I can understand how really smart people can be in denial about the duration of the pandemic in the United States. Many private universities are already on the financial brink, and we are facing a major drop in the number of college students in the next decade, and many places can barely weather a single bad year. If folks are paying a lot of money for the college experience, are they really paying just to take a class online? Why not take a year away from college, or take classes at the community college, or defer enrollment, or something else? Because a lot of the college experience isn’t about being enrolled in classes, it’s about being in the non-virtual college environment. So I understand how universities are terrified of a drop in enrollment, which could send them into an unrecoverable financial tailspin. I get this.

Here’s another thing I wonder about: Is the fear of institutional collapse for want of tuition dollars actually driving administrators to make false plans about teaching in person, that they never really intend to keep? Or are these institutions actually so hopeful that the pandemic might actually clear up enough to make college campuses safe for students, staff and faculty? Are they that naive? I’ve heard cynical folks quip that all of these institutions never really planned to teach in person, but they needed to pretend as much because that was the only way to get students and their families to commit to enrolling in the Fall. If that’s true, that would be an impressively grand feat of duplicity by the entire higher education community. Less cynical folks might surmise that universities are trapped in delusional thinking. Maybe they didn’t actually believe the lies coming from the White House, but they also were hoping that maybe, somehow, some way, with a bit of luck, things would work out?

Perhaps it’s an amalgam of self-delusion and deceit. They just didn’t know what to think, and it’s scary to show the leadership and pull the trigger on an online Fall semester, so they’re just following the flock of all the other universities that are equally afraid of scaring away enrollment.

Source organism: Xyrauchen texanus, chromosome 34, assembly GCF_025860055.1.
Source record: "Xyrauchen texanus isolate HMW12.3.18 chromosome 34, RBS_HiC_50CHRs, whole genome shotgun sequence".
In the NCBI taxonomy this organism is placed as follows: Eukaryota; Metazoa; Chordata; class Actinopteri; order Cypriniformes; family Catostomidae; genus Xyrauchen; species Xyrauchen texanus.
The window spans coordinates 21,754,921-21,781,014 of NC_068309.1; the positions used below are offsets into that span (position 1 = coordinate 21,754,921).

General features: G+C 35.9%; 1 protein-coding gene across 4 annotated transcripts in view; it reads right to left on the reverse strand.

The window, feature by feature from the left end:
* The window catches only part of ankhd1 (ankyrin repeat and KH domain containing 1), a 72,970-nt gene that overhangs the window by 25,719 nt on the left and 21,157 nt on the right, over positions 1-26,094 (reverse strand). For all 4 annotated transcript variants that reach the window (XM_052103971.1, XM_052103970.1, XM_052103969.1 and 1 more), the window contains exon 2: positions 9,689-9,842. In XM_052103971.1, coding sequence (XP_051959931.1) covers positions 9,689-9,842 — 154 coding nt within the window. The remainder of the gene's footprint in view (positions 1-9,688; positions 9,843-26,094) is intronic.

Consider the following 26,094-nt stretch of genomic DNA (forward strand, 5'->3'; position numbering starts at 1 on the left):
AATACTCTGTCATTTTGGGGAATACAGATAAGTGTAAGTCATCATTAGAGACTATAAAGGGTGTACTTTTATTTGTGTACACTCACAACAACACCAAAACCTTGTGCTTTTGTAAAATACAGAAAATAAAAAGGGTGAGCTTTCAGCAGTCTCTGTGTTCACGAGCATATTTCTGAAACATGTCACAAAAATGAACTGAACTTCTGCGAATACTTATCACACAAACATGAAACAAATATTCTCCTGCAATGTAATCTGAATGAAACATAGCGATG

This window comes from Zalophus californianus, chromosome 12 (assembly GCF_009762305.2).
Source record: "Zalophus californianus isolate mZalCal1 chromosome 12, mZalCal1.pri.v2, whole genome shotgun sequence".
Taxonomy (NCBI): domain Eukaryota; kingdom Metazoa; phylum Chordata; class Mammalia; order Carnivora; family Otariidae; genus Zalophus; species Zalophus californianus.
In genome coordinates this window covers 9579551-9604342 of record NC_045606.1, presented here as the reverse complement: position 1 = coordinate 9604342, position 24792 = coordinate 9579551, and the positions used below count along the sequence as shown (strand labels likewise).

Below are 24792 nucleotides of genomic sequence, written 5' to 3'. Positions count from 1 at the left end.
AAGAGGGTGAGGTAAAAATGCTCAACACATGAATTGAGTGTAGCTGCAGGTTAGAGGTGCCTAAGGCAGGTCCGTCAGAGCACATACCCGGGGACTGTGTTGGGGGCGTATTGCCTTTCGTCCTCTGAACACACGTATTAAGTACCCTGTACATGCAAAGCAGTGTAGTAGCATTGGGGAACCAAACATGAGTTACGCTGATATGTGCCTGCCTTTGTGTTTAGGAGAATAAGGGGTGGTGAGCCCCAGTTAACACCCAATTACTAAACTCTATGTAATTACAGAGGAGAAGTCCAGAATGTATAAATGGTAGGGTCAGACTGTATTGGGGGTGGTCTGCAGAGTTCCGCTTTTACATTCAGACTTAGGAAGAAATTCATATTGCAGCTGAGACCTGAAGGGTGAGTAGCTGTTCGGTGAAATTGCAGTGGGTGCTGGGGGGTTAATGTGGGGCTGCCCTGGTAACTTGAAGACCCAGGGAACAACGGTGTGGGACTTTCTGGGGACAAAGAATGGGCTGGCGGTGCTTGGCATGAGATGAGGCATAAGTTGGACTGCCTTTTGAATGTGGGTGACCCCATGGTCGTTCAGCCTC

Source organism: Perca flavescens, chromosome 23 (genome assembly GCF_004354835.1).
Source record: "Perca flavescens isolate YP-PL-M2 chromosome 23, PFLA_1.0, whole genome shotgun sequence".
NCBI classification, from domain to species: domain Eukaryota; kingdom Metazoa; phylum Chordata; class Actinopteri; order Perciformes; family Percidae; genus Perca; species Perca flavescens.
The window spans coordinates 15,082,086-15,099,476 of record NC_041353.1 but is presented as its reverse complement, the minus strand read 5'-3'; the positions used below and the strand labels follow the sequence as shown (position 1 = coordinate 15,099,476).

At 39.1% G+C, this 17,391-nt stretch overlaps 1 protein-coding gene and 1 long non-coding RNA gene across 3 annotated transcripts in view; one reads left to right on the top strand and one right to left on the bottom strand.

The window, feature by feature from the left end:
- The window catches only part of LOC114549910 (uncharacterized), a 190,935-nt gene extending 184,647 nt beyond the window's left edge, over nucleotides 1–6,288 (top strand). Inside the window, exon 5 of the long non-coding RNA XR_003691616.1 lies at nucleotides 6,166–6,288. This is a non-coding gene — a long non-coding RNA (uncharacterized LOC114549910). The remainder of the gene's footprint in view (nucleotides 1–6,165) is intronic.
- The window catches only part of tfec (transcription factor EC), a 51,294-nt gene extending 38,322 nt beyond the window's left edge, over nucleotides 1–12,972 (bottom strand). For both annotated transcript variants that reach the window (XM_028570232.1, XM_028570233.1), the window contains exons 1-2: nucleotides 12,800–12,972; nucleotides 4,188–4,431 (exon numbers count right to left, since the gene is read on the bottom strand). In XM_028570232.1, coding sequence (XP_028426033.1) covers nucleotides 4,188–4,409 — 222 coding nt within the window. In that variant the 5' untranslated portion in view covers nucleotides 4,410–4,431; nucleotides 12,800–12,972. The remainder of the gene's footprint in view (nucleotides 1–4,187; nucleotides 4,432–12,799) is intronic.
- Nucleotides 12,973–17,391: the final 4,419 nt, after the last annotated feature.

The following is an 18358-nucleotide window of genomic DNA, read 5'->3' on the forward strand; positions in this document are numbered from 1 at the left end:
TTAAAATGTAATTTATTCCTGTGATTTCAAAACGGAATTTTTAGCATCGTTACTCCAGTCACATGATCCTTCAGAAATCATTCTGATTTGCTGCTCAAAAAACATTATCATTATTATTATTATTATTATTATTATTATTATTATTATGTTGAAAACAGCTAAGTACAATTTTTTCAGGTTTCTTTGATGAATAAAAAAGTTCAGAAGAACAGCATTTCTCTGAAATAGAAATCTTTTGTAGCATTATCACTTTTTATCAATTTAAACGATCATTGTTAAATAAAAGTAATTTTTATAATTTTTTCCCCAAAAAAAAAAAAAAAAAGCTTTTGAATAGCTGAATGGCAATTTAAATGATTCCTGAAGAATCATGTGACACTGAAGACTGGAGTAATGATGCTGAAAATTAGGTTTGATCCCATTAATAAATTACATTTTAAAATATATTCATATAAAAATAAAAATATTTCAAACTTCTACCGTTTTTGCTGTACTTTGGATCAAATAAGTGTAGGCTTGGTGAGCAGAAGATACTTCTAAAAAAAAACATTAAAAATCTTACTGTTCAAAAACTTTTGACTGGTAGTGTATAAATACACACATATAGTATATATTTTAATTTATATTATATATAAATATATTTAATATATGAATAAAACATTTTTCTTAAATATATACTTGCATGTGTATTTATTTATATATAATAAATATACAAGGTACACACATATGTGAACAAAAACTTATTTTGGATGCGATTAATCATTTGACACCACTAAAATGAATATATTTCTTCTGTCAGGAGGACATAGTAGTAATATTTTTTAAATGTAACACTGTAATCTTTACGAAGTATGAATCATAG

Another thing I don’t understand why universities are more fearful of economic collapse because of low enrollment, when they might experience greater economic liability for deaths and chronic illnesses resulting from bringing everybody back to campus. No matter what kind of waiver you make people sign, you can bet that once a student, faculty member, or staff member ends up being hospitalized, that’s a huge institutional liability, not just in terms of exposure to lawsuits, but also repetitional harm. I imagine that lost revenue from going online (which is a complex issue) might be dwarfed by the costs incurred once employees die.

It looks like most of you are working somewhere that wants to put you and your family at risk in the Fall, not to mention the students and their families. My heart goes out to you. I hope you find a way to keep yourselves safe. You deserve better. I hope the Powers That Be in your institution wise up in time. As things exacerbate and more universities “pivot to online” for the Fall, I hope it goes more smoothly for you.

As you can see, this whole situation has me confused, because universities acted so quickly and responsibly — essentially spurring the entire country into action when this all began. And now, they’re slow-walking major decisions that can be putting so many of us at risk.

*On my campus, 96% of instruction will be online. There are a few things happening on campus. I don’t know if they measured that 4% in terms of FTEs, units, butts in seats, instructional hours, or whatever.

25 thoughts on “Thoughts on the absurdity of teaching on campus in the Fall